The old Yankee Stadium.March 2011
It is amazing how with technology, like Google Maps, I was able to see the vast changes made in my old neighborhood, Bronx, NY. There are still no trees on my old block, but then again, I didn't think the City of New York would think this a necessary part of a building-lined street. I once lived around the corner from The Kent Theater where you could see two movies for $5.00. It is now a 99 cents store. The corner Spanish restaurant is gone and is now a Kentucky Fried Chicken joint. These modifications are not what alarm me. I expected the neighborhood to change. What I found absolutely mind-boggling was the eradication of the old Macombs Dam Park. This was a park that contained a track and field. It was a place for local public schools to hold their field day races. It was a valuable resource to a community that had suffered from the lack thereof. Yes, the city officials have promised a new improved park over the Yankee Stadium parking lot but these parks have yet to be available to the public.
The new Yankee Stadium
I literally cried when it was announced on the news that Macombs Dam Park would be the location of the new Yankee Stadium. I was like, "What the flagnog!!!!! What's wrong with the old Yankee Stadium?" However, the capital dollar gets its way and now the people of the community suffer so that out-of-towners can reap the benefit of overpriced baseball tickets. Perhaps this little story can give those individuals a little perspective . . .
This is the old Macombs Dam Park with the old Yankee Stadium in the background.
It was a warm spring morning. The birds were chirping, or cooing as we mainly have gray pigeons in New York City, and life was promising. Today was . . . wait for it . . . Field Day!!!!! Oh yeah! The entire fifth grade class had a field trip to Macombs Dam Park which meant no school work for the day. I put on my denim stone-washed shorts, navy and white Pro Keds sneakers (equivalent of Converses) and my cute little "Relax, Don't Do It" white and neon pink T-shirt. I didn't know what the meaning of the message until several years later. My hair was a mass of curls with at least five vats of hair gel. I went to the bodega (Spanish grocery store) and got my lunch which was composed of a ham and cheese hero (slathered in mayonnaise), a bag of potato chips and a can of Pepsi.
Once at school, we handed in our permission slips and walked out of the school. Picture this: an entire fifth grade student body traipsing through the streets of the Bronx for approximately half a mile. The teachers were frazzled, the students excited and me . . . well, I got to be partners with this cute guy I liked! I felt like singing like Julie Andrews in The Sound of Music (which happened to be my favorite musical at the time). It was turning out to be an awesome day.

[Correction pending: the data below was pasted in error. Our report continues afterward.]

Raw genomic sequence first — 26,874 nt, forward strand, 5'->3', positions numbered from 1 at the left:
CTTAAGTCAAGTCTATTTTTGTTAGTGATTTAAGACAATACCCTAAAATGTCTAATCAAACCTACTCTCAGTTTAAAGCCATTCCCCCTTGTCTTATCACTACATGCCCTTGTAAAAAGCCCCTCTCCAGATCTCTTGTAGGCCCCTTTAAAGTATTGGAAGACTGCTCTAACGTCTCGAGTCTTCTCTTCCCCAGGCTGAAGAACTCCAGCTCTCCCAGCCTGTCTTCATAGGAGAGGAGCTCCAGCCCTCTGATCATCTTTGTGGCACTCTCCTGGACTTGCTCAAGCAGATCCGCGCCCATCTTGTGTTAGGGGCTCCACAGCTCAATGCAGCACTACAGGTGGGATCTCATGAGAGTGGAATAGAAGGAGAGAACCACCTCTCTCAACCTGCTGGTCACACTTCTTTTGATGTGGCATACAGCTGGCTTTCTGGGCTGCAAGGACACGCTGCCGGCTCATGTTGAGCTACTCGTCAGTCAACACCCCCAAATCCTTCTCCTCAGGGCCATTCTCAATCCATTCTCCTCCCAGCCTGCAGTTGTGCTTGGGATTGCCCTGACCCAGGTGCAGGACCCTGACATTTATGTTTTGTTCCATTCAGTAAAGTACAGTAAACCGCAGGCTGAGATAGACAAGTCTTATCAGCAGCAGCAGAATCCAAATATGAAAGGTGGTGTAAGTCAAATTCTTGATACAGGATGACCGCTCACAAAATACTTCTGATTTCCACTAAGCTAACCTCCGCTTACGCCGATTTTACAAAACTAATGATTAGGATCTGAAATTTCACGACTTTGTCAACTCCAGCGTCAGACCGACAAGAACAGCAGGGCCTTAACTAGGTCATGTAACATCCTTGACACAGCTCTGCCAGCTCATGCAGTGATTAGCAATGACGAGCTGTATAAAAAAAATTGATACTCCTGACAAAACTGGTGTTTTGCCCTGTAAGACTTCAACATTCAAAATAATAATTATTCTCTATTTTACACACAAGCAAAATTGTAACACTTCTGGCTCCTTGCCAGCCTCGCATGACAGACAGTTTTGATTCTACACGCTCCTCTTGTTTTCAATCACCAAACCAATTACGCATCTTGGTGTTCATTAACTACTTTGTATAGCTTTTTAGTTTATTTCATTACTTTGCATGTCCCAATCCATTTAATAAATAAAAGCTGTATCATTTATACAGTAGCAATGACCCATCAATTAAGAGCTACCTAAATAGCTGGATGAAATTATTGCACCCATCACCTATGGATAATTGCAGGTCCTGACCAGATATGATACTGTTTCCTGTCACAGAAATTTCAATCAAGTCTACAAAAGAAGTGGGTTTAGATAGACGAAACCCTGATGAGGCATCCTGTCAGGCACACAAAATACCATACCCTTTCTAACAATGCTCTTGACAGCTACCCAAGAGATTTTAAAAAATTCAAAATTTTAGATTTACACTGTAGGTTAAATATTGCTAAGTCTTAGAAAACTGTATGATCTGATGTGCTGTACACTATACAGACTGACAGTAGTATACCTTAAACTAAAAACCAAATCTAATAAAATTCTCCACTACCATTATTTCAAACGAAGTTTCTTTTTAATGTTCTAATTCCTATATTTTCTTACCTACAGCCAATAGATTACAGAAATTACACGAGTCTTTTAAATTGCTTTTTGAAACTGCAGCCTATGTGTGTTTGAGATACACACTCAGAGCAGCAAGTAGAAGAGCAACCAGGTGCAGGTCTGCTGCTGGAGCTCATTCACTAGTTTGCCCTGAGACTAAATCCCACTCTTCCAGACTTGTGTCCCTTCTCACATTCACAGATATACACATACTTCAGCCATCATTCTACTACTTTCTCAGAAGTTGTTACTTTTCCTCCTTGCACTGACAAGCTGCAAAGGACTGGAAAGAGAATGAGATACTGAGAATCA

At the park, we congregated at the bleachers next to the track. There were several events for field day. There were relay races, 100- and 200-meter dashes, broad jumps, and my least favorite, the hurdles. It was nerve-wracking having to wait for each event. There were at least 150 students present and 10 teachers.
I remember waiting with my friends by the fence behind the bleachers. A jogger had left his fanny pack on the grass.
"Hey, look. He just left it there. Let's go take a look," one of my friends urged.
"Yeah, come on," encouraged another.
I followed, knowing that this was wrong. You know when that little voice inside your head that tells you to do what's right and you don't really listen? This was one of those moments. My friends took money from the pack and ran off. I stood there frozen, not knowing what to do. I bent down to reach into the pack. There was a five dollar bill sticking out.
"Ah- Ah," said a man on the other side of the fence, shaking his head.
I jumped up and dropped the five dollars. I looked at the man (who I really wish I could thank today) and ran. By this time, the jogger had returned and saw me running from the crime scene. He approached my teacher, Ms. Miller, and told her of the missing money. I was searched but no money was found on me. I was interrogated but refused to give up the names of my accomplices. There is a code in the 'hood that "snitches get stitches," so I didn't reveal any information and took the full blame. My mother was called and I feared to go home that afternoon.
Although I have these bittersweet memories, the places where these memories occurred have become far and few. I feel a sadness when "virtual walking" through the old neighborhood. It is one of the reasons why I don't go back. Too much has changed in too little time and I don't know if this old soul can handle it. I suppose that I am becoming something of a relic myself, just like The Kent Theater and Macombs Park.
First and second image courtesy of Wikimedia Commons.
Third image from sports.espn.go.com
Fourth image from Wired New York.